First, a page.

Take the 2-minute tour ×
Stack Overflow is a question and answer site for professional and enthusiast programmers. It's 100% free, no registration required.

I'm pretty sure this is a simple fundamental flaw in my newb PHP knowledge, but I was surprised when the following happened:

enter image description here

$result (what's being returned by my method) passes the IF statement. Weird. I'm guessing this is because, technically, it's a bool and it isn't false? So when it's compared against a string (e.g. "email") it returns true.

Should I change my method to return as the result as a string containing "true" (instead of return true; on success), or is there another way I should be doing this?

Thanks.

share|improve this question
1  
Please just paste your code instead of a screenshot. –  TJHeuvel May 9 '11 at 14:24
2  
@TJ, The reason I posted a screenshot is because it shows the contents of $result, and also that it passed the conditional test. Plus it's literally three lines of code. –  Chuck May 9 '11 at 14:26
    
AH! its not my code going against the laws of programming, its just PHP! –  Simon. Dec 11 '14 at 13:09

3 Answers 3

up vote 12 down vote accepted

Yes, true is equal (==) to a non-empty string. Not identical (===) though.

I suggest you peruse the type comparison table.

share|improve this answer
    
Excellent. Thanks a lot. –  Chuck May 9 '11 at 14:29
    
+1 for mentioning identity –  Jürgen Thelen May 9 '11 at 14:30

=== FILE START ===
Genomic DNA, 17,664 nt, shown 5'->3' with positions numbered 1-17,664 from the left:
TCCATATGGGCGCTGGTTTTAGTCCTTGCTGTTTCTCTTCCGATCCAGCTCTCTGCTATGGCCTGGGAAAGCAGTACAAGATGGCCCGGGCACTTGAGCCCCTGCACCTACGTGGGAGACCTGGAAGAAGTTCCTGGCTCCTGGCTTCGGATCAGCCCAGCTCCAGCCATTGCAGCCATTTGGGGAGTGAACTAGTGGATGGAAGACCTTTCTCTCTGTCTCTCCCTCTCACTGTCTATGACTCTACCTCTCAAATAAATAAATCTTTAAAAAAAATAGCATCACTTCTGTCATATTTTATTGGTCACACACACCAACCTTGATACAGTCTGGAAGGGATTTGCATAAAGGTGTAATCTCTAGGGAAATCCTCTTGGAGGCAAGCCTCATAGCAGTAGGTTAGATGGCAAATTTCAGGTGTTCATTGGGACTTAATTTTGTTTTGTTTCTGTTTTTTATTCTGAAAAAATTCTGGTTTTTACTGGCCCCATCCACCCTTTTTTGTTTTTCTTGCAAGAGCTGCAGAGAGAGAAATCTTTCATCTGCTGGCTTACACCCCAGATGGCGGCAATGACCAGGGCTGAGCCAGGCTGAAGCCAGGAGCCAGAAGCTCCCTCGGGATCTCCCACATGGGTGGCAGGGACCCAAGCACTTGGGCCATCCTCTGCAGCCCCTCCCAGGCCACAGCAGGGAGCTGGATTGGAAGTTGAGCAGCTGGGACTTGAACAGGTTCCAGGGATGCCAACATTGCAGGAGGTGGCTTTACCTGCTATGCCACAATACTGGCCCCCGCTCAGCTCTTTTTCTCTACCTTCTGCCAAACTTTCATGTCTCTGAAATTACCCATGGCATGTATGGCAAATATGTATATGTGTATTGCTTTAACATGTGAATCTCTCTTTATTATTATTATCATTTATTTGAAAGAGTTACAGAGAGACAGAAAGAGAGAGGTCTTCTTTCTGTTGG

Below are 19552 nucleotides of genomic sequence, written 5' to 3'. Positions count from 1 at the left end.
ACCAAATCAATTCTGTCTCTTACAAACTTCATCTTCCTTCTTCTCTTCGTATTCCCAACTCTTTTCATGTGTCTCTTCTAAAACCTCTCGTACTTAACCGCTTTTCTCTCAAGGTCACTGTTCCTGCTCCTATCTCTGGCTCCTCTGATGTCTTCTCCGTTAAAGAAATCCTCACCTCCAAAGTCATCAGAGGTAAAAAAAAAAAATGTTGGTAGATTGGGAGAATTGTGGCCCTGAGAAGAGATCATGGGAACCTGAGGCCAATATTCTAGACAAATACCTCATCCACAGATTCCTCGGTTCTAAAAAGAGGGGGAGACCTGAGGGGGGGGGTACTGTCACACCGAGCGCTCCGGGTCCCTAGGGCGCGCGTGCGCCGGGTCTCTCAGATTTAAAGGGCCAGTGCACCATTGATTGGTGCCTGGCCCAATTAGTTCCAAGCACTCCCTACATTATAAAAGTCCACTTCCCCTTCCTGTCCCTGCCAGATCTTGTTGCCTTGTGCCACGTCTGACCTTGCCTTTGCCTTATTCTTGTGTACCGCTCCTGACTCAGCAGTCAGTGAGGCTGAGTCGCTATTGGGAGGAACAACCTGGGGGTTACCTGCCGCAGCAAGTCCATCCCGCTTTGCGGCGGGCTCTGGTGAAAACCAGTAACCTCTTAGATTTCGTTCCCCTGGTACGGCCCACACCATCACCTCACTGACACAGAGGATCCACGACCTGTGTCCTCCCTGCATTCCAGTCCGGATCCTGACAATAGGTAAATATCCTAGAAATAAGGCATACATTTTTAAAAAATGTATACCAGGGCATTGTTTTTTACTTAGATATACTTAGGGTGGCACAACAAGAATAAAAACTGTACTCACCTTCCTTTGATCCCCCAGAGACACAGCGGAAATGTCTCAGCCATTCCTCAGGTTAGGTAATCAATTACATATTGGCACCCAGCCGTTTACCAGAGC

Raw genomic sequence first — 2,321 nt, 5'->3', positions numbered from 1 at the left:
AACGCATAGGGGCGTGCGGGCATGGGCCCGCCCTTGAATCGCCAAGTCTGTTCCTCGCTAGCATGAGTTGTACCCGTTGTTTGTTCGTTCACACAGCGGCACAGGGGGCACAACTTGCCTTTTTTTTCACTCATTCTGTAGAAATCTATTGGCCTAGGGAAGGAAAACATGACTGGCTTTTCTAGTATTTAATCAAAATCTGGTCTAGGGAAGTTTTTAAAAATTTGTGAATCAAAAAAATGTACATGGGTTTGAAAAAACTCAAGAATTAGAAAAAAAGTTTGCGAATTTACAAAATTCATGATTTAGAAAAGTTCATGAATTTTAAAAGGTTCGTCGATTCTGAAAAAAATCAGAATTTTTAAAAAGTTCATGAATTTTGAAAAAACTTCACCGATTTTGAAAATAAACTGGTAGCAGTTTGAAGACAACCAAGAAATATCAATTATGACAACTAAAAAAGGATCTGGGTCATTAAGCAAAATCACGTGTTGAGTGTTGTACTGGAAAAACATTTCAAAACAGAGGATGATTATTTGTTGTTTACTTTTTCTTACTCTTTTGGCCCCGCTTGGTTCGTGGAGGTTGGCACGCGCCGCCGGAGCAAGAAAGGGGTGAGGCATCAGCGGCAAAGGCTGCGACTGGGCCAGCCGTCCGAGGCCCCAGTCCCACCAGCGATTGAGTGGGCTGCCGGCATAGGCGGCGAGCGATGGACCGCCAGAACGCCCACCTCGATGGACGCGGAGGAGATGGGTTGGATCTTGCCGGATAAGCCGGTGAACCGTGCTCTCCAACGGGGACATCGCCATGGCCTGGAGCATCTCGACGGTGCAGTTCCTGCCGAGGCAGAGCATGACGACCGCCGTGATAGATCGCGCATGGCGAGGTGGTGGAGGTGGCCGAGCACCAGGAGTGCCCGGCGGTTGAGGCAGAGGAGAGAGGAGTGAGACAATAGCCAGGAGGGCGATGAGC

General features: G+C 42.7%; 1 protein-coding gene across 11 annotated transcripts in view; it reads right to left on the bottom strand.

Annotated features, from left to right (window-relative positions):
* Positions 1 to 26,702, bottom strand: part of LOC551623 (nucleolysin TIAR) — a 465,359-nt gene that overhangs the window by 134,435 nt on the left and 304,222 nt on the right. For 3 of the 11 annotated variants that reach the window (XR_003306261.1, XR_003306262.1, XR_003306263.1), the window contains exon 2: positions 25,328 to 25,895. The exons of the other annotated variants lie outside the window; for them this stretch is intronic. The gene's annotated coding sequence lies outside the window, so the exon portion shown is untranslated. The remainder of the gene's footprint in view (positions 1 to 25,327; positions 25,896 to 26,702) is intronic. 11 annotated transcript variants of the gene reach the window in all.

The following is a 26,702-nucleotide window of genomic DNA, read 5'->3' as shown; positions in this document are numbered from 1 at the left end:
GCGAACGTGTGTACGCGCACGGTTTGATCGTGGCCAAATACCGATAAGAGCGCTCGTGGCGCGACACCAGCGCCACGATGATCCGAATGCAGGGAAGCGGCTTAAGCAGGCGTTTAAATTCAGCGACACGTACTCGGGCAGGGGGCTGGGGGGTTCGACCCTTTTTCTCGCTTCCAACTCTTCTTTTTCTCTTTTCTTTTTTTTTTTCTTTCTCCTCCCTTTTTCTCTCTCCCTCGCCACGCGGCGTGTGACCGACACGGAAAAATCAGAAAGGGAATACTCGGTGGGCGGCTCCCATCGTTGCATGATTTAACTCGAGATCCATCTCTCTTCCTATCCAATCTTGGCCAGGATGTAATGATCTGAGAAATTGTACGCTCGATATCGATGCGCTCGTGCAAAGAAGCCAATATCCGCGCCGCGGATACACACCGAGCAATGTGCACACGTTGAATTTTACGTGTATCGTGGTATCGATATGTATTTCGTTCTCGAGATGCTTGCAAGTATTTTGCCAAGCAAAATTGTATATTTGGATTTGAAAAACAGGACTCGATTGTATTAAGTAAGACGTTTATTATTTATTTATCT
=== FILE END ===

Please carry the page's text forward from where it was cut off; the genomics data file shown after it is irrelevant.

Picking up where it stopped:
Not completely correct! Empty string ("") and string zero ("0") are considered FALSE. All the others are TRUE! –  Michael Bui Nov 16 '12 at 4:57

It returns true because php will try to convert something to be able to compare them. In this case it probably tries to convert the string on the right side to a bool which will be true in this case. And true == true is ofcourse true.

By doing $result === "email" (triple =) you tell PHP that it shoudn't do conversions and should return false if the types don't match.

share|improve this answer

if($result === "email") will do the trick but personally I would never go this way.

share|improve this answer
    
What way would you suggest? –  Chuck May 9 '11 at 14:28
    
Why would you never go that way? –  meze May 9 '11 at 14:29
    
personally I would go with 2 variables. one for a valid result, another for a previously defined error. Improves code readability, but I think it's purely a personal coding style. Should have left this annotation. –  DanielB May 9 '11 at 14:35
    
php.net/manual/en/function.strcmp.php Use a string compare function rather than == –  Chris May 9 '11 at 14:45

Your Answer

 
discard

By posting your answer, you agree to the privacy policy and terms of service.

Not the answer you're looking for? Browse other questions tagged or ask your own question.